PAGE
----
Polish Language Blog

This and That in Polish Posted by on Aug 21, 2008 in Grammar

The distinction between “this” and “that” is more or less clear in English. Or at least I’ve always thought so. But as one of our readers has pointed out, while “this” is easier to grasp when translated into a foreign language, things can get really goofy with “that”.

Fortunately, I can assure you that people who learn English have exactly the same problem, but in the opposite direction. And just look at “that” in the previous sentence. It’s a different “that” from when talking about “that house is nice”.

See? In English “that” is used just about everywhere and for just about everything.

Translating all those “thats” into Polish can be a real pain. In fact, I’ve been scratching my head and debating how to do it in the least painful way for the past couple of days.

I suppose we should start with the easiest “that” of all – the demonstrative pronoun. Which is when you point at something and say “not this, THAT!”
As in English, in Polish there is also a distinction between “this” and “that”.
Let’s try to add a noun to see how it works in action.

  • ten facet = this guy (masculine personal)
  • ta kobieta = this woman (feminine)
  • to drzewo = this tree (neuter) (audio)

And now see what happens when we switch “this” for “that”:

  • tamten facet = that guy
  • tamta kobieta = that woman
  • tamto drzewo = that tree (audio)

This is the most basic equivalent of “that” in Polish. All three versions of “this” in Polish morphed into three versions (gender dependent) of “that”.

  • ten → tamten (this → that for singular masculine nouns)
  • ta → tamta (this → that for singular feminine nouns) and
  • to → tamto (this → that for singular neuter nouns) (audio)

Of course, things are never that (and here I’ve just used another “that”) cut and dry when it comes to languages. Sometimes “that” in English can be translated into either ten, ta or to in Polish.

Imagine your best friend just spent a ridiculous amount of money on something utterly useless. I don’t know about you, but my first question would be:

  • what do you need that for? – do czego ci to potrzebne? (audio)

Here “that” would be translated as “to”.

Or somebody is banging on your door and you even though mildly irritated still very politely ask:

  • who is that? – kto to?

Or your spouse magically read your mind and gave you exactly what you were dreaming of:

  • That is exactly what I wanted. – To dokładnie czego chciałem (past tense, first person singular, masculine)/ chciałam (past tense, first person singular, feminine). (audio)

And by the way, in both of those sentences above, there’s no need to translate “is” into Polish, “is” is implied and understood.

So that was the easiest “that”. There are several more uses of it, which unfortunately results in several more ways it can be translated into Polish. We’ll discuss all of them, no worries. In bite-size pieces.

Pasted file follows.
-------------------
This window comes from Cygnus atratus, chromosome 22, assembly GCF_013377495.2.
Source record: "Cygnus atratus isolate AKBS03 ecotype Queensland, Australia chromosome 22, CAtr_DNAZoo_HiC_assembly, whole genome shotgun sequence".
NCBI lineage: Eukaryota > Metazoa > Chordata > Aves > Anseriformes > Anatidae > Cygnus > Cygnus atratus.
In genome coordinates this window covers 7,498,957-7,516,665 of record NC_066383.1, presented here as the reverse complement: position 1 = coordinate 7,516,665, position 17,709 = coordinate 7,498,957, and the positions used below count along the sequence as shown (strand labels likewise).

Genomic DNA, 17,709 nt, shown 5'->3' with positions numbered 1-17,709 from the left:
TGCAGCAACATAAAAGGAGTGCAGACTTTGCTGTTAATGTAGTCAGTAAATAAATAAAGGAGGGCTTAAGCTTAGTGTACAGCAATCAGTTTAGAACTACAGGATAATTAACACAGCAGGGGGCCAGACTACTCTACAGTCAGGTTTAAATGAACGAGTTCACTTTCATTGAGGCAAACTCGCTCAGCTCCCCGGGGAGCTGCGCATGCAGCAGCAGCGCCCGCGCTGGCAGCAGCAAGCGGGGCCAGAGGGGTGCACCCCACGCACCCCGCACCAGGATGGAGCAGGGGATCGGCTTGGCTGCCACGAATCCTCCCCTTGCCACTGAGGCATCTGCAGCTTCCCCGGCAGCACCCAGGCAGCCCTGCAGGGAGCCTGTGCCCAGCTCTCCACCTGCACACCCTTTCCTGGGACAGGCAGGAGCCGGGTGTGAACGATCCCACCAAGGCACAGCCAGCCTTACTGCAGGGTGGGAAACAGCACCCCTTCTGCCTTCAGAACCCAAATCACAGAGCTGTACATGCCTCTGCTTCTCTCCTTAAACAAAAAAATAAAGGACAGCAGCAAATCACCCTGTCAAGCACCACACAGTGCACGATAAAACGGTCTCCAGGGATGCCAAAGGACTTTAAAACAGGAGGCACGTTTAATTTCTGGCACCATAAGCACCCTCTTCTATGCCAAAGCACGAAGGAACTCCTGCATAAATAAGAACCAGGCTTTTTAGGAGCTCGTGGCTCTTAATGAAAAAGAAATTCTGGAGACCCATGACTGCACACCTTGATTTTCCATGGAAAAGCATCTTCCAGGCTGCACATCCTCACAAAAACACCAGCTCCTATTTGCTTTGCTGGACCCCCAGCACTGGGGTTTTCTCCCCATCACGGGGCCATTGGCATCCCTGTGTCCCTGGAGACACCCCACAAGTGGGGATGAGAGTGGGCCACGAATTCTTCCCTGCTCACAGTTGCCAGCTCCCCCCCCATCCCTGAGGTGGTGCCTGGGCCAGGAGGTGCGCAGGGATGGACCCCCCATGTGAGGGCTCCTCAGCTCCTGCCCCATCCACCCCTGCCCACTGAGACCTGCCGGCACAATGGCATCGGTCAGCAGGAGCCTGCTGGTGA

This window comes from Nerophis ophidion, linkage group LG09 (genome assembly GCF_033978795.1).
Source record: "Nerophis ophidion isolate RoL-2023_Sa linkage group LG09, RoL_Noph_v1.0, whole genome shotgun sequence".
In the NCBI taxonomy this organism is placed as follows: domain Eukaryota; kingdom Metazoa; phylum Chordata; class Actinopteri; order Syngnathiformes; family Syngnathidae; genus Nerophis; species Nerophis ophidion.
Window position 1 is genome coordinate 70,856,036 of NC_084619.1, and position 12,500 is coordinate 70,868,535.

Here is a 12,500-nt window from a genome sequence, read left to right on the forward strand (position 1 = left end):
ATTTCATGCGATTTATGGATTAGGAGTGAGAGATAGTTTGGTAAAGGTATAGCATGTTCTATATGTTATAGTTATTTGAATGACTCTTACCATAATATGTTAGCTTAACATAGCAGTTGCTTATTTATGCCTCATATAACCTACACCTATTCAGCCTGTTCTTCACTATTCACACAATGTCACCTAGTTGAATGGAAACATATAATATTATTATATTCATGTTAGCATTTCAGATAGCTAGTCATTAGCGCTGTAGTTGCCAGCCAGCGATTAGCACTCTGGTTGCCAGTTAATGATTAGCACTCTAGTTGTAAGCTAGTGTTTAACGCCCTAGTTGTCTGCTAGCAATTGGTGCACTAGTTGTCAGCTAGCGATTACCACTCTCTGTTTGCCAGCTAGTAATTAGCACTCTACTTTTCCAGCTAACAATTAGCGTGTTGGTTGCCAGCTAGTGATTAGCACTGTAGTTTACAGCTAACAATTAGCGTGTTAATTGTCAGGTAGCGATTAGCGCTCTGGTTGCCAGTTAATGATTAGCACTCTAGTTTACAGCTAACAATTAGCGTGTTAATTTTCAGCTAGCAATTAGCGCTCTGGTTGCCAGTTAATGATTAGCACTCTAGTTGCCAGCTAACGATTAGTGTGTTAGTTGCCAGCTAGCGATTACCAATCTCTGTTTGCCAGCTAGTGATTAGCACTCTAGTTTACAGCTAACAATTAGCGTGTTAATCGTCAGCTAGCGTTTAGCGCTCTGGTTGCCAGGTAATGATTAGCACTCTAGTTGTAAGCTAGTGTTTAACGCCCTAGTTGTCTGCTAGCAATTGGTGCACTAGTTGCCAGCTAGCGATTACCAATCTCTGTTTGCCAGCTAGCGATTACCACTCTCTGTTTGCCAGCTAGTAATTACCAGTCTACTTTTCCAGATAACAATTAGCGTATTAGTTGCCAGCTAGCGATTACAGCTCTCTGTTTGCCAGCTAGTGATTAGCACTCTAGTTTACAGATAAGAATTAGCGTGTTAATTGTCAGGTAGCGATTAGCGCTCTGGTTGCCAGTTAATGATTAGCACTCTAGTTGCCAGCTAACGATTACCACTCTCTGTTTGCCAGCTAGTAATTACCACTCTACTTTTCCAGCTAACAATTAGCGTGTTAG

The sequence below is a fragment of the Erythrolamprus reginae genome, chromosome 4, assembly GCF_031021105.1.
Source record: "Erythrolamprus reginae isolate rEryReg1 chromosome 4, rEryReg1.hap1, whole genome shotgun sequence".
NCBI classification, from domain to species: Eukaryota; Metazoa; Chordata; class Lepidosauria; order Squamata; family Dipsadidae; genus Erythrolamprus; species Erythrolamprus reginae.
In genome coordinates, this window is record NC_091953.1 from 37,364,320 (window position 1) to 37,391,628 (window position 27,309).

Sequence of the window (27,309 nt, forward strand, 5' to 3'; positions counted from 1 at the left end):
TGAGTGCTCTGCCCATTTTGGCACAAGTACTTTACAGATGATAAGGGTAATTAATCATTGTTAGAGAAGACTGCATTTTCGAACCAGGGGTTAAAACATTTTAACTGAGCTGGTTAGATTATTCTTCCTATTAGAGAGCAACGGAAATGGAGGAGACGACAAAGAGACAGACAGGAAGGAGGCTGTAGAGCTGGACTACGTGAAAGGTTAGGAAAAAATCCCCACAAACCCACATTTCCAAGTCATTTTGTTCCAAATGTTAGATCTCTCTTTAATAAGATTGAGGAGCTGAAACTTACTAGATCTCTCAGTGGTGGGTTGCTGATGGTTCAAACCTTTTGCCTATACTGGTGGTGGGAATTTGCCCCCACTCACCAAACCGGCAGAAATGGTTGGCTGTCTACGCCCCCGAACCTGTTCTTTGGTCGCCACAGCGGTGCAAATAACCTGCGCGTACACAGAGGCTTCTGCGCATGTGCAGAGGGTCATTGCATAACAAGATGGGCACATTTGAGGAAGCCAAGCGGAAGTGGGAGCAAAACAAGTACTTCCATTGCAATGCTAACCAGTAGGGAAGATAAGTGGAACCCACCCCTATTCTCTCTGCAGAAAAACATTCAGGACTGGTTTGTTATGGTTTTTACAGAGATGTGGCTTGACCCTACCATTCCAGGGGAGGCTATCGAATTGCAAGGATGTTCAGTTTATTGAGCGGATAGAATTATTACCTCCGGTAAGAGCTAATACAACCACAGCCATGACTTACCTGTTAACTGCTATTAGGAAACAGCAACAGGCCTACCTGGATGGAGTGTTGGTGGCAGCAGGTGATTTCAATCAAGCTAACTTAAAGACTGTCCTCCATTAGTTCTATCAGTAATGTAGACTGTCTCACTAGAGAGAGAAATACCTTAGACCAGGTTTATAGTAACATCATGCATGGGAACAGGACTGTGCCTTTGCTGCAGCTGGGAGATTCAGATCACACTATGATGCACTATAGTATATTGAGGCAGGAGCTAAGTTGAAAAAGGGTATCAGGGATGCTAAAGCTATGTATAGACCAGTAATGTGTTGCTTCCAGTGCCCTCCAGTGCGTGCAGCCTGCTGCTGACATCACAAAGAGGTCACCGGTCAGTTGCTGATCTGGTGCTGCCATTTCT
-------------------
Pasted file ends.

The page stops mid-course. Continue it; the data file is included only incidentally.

All Polish from this post is here in one big audio file.

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  1. Thomas Westcott:

    Anna, thanks for trying to put all the audio from an article in one download.

    I was thinking, however, of using the next and previous buttons on the media player to move from one audio file to another easily. That way the individual words or phrases could be spoken and listened to twice at different speeds and one could select which word or phrase one is listening to. By the way, my media player controls fit unto the task bar. The buttons are play, stop, previous, next, mute, slide bar for volume, and restore.

    As a learning aid, what I wanted to be able to do was to download all the audio files at once, control those files from the task bar and thus have the screen / window open for the text of the article. That way I could read and listen at the same time and via the next button continue reading and advancing to the next audio file.

    I hope this makes sense to you.

  2. Andre:

    Hey Anna,

    Thanks for taking the time to explain this stuff. It’s informative.

    Many of my Polish students who are learning English have trouble with the “this” and “that” distinction. It takes some practice.

    What about “these” and “those”?

  3. Anna:

    Hi Andre,
    bite-size pieces, remember? These and those will come, soon! I promise.

    Hello Thomas!
    Now I see exactly what you have in mind. Unfortunately, it’s not as easy to arrange from my end. I’m a bit of a Luddite when it comes to computer thingies, so we’ll need someone smarter to help me set it up. Please be patient! 🙂

  4. Grazyna:

    I’m really inspired to see people so excited to learn to speak Polish and actually enjoy the process of getting there… 🙂

  5. Andre:

    Sorry, I did not want to rush you. Thanks for taking on the HUGE task of teaching Polish. Have you ever thought about starting a podcast?

  6. Anna:

    Hi Andre,
    ahem ahem… a podcast, you say? Have you been reading my mind, or something? 😉

  7. Andre:

    I’m a big podcast listener and have thought about starting one on Polish culture and/or language. However, I don’t have the time to research matters, record and do the editing all by myself. Keep me posted on your efforts and let me know if I could give you a hand. 😉